Those solutions only exist if α>4β, in which case the lower one acts as a threshold above which spontaneous decay cannot compensate for the combined self and cross-excitation among the nodes and the entire population goes to full security level (stable solution). Since in this scenario all devices are assumed to be trustworthy, this is obviously a pathological situation that should be prevented by careful selection of the parameter values (α and β) and of the initial firewall strength (x).
The parameters values α and β can be selected so that α>4 β-out of the range where the analytical solutions given by expression [3c] are real and comprised between 0 and 1. This arrangement prevents the pathological situation noted above and only the trivial solution x=0 stands. In other words, a community of mutually trusting nodes cannot “go paranoid” and regardless of the perturbation, they will eventually revert to a low security state. However, given the fact that the subsequent ability of nodes to quickly raise a firewall again is dependent on their latent security level, it is advisable to “artificially” keep this value above a chosen threshold >0. It will be assumed that this additional constraint is in place. The alpha and beta parameters should always have values between 0 and 1. In terms of the behaviour of the security level and in turn the associated security software such as a firewall, alpha governs the speed at which the alert level increases in the absence of the appropriate inhibitory signal (beacon), while beta determines how fast the node reverts to low alert when returning to a safe environment (15′ neighbours are trusted and on low alert).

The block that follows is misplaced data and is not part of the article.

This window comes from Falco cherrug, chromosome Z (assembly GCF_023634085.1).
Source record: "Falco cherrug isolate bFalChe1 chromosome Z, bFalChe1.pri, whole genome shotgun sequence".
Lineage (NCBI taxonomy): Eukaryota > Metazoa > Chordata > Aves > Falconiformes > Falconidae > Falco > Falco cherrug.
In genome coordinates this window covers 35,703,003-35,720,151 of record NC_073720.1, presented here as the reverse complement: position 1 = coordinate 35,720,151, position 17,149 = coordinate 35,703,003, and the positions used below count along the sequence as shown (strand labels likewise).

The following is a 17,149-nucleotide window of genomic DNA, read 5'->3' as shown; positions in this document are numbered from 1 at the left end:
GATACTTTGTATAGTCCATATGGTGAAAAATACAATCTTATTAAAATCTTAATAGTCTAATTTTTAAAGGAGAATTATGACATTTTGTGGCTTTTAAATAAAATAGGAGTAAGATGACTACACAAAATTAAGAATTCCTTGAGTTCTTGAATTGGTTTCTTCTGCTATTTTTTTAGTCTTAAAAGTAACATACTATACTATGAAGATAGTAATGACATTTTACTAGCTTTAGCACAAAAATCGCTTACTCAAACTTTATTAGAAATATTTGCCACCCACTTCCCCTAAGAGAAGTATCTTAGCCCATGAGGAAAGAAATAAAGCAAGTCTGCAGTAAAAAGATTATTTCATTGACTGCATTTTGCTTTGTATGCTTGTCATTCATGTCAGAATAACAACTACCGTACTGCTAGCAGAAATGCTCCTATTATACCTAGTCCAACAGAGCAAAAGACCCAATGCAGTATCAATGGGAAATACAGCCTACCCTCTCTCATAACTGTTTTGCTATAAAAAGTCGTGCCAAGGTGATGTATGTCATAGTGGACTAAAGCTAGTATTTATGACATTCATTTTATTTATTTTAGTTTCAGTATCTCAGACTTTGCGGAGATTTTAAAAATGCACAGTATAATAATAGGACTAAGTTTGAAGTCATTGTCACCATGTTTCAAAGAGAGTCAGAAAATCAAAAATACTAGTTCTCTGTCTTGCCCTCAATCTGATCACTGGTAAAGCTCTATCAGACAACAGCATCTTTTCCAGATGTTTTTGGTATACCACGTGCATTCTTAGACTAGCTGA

With reference to the example in
Which means there is potentially a steady state obeying:
For example shown on
As noted above, each node transmits and receives beacon signal. Depending on the particular network transmission medium employed the way in which the beacon signal information is transmitted may vary. However, in the present embodiment, the beacon signals comprise an indication that the signal is a beacon signal, a unique node or device identifier and indication of the security level of the transmitting node. The beacon signal indicator is placed in the header of the signal so that the data packets containing beacon signals can be distinguished from other packets in the network. The unique node or device identifier enables both nodes receiving beacon signals and a network manager or administrator to clearly identify each node or device. This identifier may be effectively a registration number for the node within the network. The calculation and use of the security level is described in further detail below.
Preferably, the beacon signal is encrypted for security. The beacon signal may be partially or completely encrypted. Where a signal is partially encrypted, at least the node identifier and the alert level should be encrypted. The encryption should be carried out with a key that is available to all trusted nodes in the network. This key enables the nodes to encrypt their own beacon signals for transmission and to decrypt received beacon signals. If a beacon signal is received from a non-trusted node then the decryption of the signal will not yield valid information thus indicating the non-trusted status of its sender. When the network manager or administrator chooses to denote one or more nodes or devices as non-trusted then the remaining trusted nodes are issued with a new encryption key. This causes the beacon signals of the newly non-trusted nodes to be corrupted.
Similarly, to gain access to the network, a new node or device would have to go through an application and verification procedure with the administrator or manager. This process preferable sets up a relationship between the administrator and a given node to enable encrypted communications between the two. This encryption should be carried out with a key that is unique to the node. This enables new beacon signal encryption keys to be sent to nodes securely and selectively so that newly non-trusted nodes to be shut out of the trusted network.